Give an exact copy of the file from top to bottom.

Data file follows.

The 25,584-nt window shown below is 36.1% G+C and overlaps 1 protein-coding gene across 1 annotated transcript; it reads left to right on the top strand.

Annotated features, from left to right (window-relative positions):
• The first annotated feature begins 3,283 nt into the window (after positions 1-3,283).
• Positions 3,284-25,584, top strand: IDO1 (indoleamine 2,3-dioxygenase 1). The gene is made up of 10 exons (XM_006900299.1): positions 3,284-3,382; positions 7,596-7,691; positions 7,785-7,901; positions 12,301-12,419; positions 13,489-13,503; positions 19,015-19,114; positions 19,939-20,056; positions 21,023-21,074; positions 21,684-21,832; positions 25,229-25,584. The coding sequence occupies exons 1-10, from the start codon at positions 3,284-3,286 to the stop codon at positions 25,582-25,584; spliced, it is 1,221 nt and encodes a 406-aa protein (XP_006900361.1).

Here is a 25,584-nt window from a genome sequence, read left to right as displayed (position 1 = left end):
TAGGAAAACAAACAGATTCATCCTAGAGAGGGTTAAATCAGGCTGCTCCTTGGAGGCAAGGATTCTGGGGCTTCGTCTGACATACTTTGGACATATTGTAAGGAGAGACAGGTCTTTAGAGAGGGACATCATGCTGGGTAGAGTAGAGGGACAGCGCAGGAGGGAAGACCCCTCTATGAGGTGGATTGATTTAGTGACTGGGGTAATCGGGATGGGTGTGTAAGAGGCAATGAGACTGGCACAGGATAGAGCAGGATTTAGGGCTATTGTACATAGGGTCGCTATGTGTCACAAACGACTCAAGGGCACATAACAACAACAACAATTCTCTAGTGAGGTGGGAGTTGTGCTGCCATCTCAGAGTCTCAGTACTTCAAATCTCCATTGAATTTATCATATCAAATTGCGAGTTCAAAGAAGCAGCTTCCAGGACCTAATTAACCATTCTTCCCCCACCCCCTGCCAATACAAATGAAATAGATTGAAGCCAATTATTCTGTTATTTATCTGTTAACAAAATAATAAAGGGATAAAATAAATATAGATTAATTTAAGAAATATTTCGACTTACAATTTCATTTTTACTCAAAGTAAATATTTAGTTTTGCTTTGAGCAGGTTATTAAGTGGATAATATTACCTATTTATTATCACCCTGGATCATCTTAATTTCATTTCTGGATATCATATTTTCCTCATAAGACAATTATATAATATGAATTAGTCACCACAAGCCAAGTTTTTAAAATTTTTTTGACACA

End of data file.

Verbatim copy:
The 25,584-nt window shown below is 36.1% G+C and overlaps 1 protein-coding gene across 1 annotated transcript; it reads left to right on the top strand.

Annotated features, from left to right (window-relative positions):
• The first annotated feature begins 3,283 nt into the window (after positions 1-3,283).
• Positions 3,284-25,584, top strand: IDO1 (indoleamine 2,3-dioxygenase 1). The gene is made up of 10 exons (XM_006900299.1): positions 3,284-3,382; positions 7,596-7,691; positions 7,785-7,901; positions 12,301-12,419; positions 13,489-13,503; positions 19,015-19,114; positions 19,939-20,056; positions 21,023-21,074; positions 21,684-21,832; positions 25,229-25,584. The coding sequence occupies exons 1-10, from the start codon at positions 3,284-3,286 to the stop codon at positions 25,582-25,584; spliced, it is 1,221 nt and encodes a 406-aa protein (XP_006900361.1).

Here is a 25,584-nt window from a genome sequence, read left to right as displayed (position 1 = left end):
TAGGAAAACAAACAGATTCATCCTAGAGAGGGTTAAATCAGGCTGCTCCTTGGAGGCAAGGATTCTGGGGCTTCGTCTGACATACTTTGGACATATTGTAAGGAGAGACAGGTCTTTAGAGAGGGACATCATGCTGGGTAGAGTAGAGGGACAGCGCAGGAGGGAAGACCCCTCTATGAGGTGGATTGATTTAGTGACTGGGGTAATCGGGATGGGTGTGTAAGAGGCAATGAGACTGGCACAGGATAGAGCAGGATTTAGGGCTATTGTACATAGGGTCGCTATGTGTCACAAACGACTCAAGGGCACATAACAACAACAACAATTCTCTAGTGAGGTGGGAGTTGTGCTGCCATCTCAGAGTCTCAGTACTTCAAATCTCCATTGAATTTATCATATCAAATTGCGAGTTCAAAGAAGCAGCTTCCAGGACCTAATTAACCATTCTTCCCCCACCCCCTGCCAATACAAATGAAATAGATTGAAGCCAATTATTCTGTTATTTATCTGTTAACAAAATAATAAAGGGATAAAATAAATATAGATTAATTTAAGAAATATTTCGACTTACAATTTCATTTTTACTCAAAGTAAATATTTAGTTTTGCTTTGAGCAGGTTATTAAGTGGATAATATTACCTATTTATTATCACCCTGGATCATCTTAATTTCATTTCTGGATATCATATTTTCCTCATAAGACAATTATATAATATGAATTAGTCACCACAAGCCAAGTTTTTAAAATTTTTTTGACACA